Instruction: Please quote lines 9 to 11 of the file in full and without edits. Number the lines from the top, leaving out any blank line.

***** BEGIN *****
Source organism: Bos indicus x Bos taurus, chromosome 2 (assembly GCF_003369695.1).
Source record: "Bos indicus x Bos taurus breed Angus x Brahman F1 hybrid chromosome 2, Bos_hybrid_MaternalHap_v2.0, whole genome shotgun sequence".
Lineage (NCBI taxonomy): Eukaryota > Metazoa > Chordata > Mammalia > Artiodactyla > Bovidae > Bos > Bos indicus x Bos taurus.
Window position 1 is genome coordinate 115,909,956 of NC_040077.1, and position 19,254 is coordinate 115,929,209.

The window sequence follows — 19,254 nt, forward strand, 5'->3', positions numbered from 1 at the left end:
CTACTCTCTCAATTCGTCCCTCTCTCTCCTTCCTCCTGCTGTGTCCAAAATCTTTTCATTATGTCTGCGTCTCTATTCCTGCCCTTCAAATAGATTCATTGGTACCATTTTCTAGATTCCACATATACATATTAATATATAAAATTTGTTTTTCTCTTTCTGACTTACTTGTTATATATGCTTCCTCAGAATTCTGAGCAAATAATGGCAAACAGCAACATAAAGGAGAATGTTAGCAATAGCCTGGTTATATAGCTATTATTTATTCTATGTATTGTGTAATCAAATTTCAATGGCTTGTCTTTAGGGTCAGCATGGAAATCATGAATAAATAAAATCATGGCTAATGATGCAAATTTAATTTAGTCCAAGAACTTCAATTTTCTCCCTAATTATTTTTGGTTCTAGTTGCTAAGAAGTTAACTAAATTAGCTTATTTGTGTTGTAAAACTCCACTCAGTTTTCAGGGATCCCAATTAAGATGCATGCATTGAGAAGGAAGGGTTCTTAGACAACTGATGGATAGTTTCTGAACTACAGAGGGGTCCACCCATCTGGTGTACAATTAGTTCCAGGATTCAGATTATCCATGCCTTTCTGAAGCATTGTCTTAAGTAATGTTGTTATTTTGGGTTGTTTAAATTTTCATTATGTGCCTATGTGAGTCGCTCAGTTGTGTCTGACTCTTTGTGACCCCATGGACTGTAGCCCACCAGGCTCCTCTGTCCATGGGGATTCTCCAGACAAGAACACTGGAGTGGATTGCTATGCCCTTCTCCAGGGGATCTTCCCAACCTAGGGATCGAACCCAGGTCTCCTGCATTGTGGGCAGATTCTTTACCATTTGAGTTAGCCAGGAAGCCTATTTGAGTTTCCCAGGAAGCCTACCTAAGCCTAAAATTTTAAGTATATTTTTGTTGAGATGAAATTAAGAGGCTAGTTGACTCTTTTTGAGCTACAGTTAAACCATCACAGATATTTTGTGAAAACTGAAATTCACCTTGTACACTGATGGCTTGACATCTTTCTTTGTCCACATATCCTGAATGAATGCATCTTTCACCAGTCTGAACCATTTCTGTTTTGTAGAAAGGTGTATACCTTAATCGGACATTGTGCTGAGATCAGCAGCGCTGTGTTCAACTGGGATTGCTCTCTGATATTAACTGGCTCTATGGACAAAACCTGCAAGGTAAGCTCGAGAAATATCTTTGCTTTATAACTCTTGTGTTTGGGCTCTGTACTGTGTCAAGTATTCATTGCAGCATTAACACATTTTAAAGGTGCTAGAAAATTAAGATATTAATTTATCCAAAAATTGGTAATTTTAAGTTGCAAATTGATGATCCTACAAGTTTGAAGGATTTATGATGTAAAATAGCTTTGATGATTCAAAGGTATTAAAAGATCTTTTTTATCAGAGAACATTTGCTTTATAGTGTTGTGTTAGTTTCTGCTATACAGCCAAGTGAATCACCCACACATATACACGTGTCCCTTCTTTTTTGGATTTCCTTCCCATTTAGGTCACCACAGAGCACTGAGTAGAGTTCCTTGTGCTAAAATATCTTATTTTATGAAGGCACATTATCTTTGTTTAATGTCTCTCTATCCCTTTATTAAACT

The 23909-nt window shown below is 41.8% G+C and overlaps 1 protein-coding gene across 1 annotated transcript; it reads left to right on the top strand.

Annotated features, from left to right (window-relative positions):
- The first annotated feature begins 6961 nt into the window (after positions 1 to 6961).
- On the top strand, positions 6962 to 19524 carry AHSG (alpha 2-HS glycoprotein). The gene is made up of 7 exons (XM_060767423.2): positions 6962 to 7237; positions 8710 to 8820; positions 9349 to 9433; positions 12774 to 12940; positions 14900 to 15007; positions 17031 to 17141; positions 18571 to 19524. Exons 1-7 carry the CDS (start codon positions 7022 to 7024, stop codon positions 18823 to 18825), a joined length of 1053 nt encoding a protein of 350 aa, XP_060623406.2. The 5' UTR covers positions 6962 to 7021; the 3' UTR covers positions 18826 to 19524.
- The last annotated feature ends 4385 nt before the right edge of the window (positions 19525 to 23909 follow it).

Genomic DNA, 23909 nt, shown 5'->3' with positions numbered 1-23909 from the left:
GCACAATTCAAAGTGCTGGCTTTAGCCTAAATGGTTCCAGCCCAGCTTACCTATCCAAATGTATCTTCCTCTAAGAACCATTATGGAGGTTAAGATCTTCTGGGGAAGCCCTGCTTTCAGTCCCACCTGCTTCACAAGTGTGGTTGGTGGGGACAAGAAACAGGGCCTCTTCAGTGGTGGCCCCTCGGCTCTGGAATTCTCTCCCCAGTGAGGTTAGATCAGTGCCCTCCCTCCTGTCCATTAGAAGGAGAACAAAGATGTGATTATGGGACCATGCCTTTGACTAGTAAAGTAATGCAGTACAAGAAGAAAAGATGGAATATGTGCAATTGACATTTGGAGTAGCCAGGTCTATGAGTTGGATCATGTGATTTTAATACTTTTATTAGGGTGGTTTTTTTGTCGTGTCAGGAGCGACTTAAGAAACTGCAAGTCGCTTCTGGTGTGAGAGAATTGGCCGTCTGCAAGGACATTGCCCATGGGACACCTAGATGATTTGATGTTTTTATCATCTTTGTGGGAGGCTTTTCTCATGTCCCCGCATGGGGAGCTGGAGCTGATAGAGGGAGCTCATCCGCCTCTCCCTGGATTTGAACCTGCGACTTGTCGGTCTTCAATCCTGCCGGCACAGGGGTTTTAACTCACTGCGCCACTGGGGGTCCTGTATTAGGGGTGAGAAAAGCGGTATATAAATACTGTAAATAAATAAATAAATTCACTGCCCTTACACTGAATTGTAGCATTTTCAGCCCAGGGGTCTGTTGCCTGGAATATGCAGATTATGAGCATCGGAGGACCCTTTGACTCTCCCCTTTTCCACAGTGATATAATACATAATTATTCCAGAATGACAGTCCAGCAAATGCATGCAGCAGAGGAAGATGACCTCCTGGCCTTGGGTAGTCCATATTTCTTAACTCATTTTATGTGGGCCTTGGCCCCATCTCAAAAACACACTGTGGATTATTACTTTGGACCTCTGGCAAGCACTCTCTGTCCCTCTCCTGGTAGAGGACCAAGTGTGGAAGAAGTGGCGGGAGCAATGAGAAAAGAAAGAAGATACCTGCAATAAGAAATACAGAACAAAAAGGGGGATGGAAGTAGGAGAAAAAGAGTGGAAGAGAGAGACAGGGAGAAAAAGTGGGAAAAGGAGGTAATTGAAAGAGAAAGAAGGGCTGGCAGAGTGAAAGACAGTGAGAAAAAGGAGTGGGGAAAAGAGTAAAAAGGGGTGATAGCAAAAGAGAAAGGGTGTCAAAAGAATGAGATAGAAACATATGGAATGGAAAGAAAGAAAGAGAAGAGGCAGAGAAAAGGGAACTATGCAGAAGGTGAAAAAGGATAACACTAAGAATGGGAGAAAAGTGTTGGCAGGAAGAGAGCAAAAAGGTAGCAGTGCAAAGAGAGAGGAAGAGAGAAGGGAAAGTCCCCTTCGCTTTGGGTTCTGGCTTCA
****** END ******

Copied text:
- The first annotated feature begins 6961 nt into the window (after positions 1 to 6961).
- On the top strand, positions 6962 to 19524 carry AHSG (alpha 2-HS glycoprotein). The gene is made up of 7 exons (XM_060767423.2): positions 6962 to 7237; positions 8710 to 8820; positions 9349 to 9433; positions 12774 to 12940; positions 14900 to 15007; positions 17031 to 17141; positions 18571 to 19524. Exons 1-7 carry the CDS (start codon positions 7022 to 7024, stop codon positions 18823 to 18825), a joined length of 1053 nt encoding a protein of 350 aa, XP_060623406.2. The 5' UTR covers positions 6962 to 7021; the 3' UTR covers positions 18826 to 19524.
- The last annotated feature ends 4385 nt before the right edge of the window (positions 19525 to 23909 follow it).